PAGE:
Best Foot Forward
When attempting a cold reading at an audition, expect that you may fluff a line or two, and don't apologize. Directors know that mistakes will be made. Instead, concentrate on the next line to be read. Don't go back and correct yourself, either. You spoil whatever momentum or character you've created. Imagine how painful it must be for directors to witness an actor's obvious distress. Don't aid in making them uncomfortable--you want to create a positive feeling about your work.
Room to Grow
Scouting for theater space in a storefront, warehouse, or other nontraditional space? Assess your space needs by listing the types of plays you plan to present. Determine what size audience you want to reach, and allow for reasonable expansion in the future. Define cast and crew requirements for backstage space and storage. Be honest as you undergo this assessment. Once you're in a space, it may be difficult to change if you find it isn't adequate for your needs.
Swiftach fasteners are used by retailers for tagging garments. Many costume shops find it useful for several projects that would normally take hours of hand tacking. For example, keeping scarves and shawls attached to overcoats for fast chorus changes, items that might fall off in the dark backstage. One designer used them to attach silk scales to a foam pod to make dragon scales that fluttered when it moved for a procession in the musical Two Gentlemen of Verona. The gun and fasteners are manufactured by Avery Dennison, and are available online from several sources, including Amazon. See Avery Dennison's website for complete product information.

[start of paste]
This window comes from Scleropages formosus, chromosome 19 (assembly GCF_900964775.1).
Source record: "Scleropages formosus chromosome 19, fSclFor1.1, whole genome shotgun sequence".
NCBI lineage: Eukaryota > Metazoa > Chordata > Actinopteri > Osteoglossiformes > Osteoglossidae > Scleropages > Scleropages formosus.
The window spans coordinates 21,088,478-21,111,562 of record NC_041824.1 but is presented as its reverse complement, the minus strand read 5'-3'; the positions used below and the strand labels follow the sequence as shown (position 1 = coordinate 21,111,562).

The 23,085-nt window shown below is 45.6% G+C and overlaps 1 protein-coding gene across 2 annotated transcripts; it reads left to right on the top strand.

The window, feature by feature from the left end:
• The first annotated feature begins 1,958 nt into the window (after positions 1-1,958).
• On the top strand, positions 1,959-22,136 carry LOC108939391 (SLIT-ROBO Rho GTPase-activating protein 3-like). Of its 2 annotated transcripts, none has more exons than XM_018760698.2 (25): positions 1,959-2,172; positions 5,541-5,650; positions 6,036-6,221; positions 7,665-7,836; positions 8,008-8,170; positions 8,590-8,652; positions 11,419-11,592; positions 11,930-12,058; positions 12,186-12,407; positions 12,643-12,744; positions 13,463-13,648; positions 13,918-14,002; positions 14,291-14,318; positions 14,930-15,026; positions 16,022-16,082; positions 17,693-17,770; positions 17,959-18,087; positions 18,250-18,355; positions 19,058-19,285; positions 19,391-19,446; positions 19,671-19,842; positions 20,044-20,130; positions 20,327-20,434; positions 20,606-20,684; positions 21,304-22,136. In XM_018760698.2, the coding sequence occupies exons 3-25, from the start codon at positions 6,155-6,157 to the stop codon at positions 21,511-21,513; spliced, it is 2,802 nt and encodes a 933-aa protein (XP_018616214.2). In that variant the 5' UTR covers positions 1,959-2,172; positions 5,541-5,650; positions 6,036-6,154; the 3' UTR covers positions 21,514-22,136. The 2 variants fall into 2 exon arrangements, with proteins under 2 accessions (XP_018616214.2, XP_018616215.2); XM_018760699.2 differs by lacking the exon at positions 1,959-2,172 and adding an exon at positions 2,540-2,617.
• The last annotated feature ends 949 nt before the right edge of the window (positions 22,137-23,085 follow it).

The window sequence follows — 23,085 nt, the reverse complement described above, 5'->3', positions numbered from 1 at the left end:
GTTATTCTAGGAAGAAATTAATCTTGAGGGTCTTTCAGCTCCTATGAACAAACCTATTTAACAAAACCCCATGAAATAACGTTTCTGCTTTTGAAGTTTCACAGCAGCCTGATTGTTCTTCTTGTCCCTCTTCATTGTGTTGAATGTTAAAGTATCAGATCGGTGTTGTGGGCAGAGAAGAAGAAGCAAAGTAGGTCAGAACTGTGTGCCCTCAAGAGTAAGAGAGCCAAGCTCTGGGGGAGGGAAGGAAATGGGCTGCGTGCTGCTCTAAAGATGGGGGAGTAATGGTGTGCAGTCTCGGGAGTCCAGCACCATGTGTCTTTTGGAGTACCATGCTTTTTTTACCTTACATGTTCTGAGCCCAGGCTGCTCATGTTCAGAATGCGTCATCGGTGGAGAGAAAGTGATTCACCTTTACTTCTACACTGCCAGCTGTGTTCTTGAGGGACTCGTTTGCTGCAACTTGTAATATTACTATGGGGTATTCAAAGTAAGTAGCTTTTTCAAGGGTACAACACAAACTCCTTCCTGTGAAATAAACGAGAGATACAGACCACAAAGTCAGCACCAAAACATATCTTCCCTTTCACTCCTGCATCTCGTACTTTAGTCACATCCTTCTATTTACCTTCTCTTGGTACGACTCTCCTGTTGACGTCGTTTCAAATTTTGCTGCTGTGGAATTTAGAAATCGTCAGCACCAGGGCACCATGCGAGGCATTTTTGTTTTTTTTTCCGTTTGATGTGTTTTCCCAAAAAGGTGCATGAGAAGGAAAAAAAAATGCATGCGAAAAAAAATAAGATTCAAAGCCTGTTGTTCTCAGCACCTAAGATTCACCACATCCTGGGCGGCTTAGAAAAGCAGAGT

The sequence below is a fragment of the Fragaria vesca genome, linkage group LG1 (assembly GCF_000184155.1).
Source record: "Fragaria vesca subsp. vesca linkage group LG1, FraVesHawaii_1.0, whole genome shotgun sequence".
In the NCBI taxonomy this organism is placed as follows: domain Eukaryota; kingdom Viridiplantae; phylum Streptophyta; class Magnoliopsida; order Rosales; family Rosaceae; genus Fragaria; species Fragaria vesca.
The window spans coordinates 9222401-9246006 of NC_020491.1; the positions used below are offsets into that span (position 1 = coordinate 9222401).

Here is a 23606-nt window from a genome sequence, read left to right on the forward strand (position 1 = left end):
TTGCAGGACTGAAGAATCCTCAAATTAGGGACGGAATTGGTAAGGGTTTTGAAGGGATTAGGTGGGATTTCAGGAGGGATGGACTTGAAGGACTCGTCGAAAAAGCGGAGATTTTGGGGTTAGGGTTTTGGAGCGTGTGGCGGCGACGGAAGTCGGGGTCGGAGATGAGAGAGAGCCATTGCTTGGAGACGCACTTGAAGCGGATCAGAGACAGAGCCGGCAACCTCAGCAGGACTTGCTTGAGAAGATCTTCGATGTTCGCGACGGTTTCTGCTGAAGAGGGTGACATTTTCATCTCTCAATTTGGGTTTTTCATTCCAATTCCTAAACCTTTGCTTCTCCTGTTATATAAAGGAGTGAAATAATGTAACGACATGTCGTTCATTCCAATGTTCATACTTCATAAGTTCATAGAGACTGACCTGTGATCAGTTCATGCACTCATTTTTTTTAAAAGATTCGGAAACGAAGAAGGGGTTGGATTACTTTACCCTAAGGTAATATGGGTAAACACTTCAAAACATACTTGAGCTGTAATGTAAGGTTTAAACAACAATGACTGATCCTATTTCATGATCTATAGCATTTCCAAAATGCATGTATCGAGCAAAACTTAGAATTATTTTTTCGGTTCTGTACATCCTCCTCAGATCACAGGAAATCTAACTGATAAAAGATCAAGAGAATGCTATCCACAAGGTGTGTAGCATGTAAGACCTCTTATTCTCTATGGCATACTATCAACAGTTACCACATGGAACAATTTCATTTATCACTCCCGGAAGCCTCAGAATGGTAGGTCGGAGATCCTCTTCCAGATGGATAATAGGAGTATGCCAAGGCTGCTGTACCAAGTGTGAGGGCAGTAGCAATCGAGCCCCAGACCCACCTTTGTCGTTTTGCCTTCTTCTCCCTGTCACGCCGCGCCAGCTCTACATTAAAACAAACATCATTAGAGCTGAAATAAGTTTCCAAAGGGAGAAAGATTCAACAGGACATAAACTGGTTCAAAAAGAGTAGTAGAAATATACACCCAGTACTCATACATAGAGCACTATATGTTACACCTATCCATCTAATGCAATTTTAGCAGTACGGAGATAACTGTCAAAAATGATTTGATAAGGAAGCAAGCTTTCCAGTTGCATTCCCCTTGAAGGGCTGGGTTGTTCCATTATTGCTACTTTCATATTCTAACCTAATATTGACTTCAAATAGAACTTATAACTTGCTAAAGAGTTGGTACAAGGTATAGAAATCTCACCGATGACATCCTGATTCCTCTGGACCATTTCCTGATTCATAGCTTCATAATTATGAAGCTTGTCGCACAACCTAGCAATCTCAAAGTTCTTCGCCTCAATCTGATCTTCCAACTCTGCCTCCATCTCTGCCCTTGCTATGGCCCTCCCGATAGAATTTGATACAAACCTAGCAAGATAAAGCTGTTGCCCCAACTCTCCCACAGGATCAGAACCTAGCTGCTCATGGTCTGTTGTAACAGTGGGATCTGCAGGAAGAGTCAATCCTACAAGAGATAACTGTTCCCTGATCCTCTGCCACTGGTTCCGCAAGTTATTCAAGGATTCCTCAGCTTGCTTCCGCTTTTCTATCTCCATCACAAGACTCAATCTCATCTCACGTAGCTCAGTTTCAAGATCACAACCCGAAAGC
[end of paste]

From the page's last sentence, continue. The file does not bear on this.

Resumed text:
When a children's production needed an anti‑gravity device, designer Dex Edwards used a balloon half‑filled with helium, half with air, so that it stayed roughly where it was placed in the air, instead of rising. The effect almost always drew gasps from the audience.
When costuming a show set before the present time, remember that while you're trying to be true to a period, ultimately it's all illusion. That's the advice of costume consultant Charlotte French. "You want to create something that looks realistic in terms of the period. However, you can only do so much. Corsets, for example, changed over time, and we don't have access to all those. So you're stuck with boning costumes or using merry widows that can at least give you the stiff body carriage. The best thing you can do for actresses is to get them into a practice skirt, particularly if the costumes will have trains. It will give them the chance to get used to the demands of the costume, and the result will be a more natural, more realistic, performance."
Acting the Part
"The experienced actor thinks simply but deeply, and tends to follow a few hunches," writes Hugh Morrison in his book, <Acting Skills> (Black/Theatre Arts). "A dramatic character will not stand up to psychoanalysis; what's needed is a deep human understanding, and the profoundest common sense."
For a production of The Women, lighting designer Brenda Berry used intensely bright light to reveal a character's duplicitous nature with a dazzling display of clarity. In a profile about Berry in American Theatre, she described how the stage lights had been dim for a very long time, "and then we brought all the lights to full and just flooded the space. The first time we tried it in the preview everyone clapped. It's one of the few times I can remember getting applause for a light cue." To achieve a bleak, oppressive look for a production, Berry bought yard lights and used them for footlights, then hung bare bulbs from the ceiling. Lighting the show cost under $50.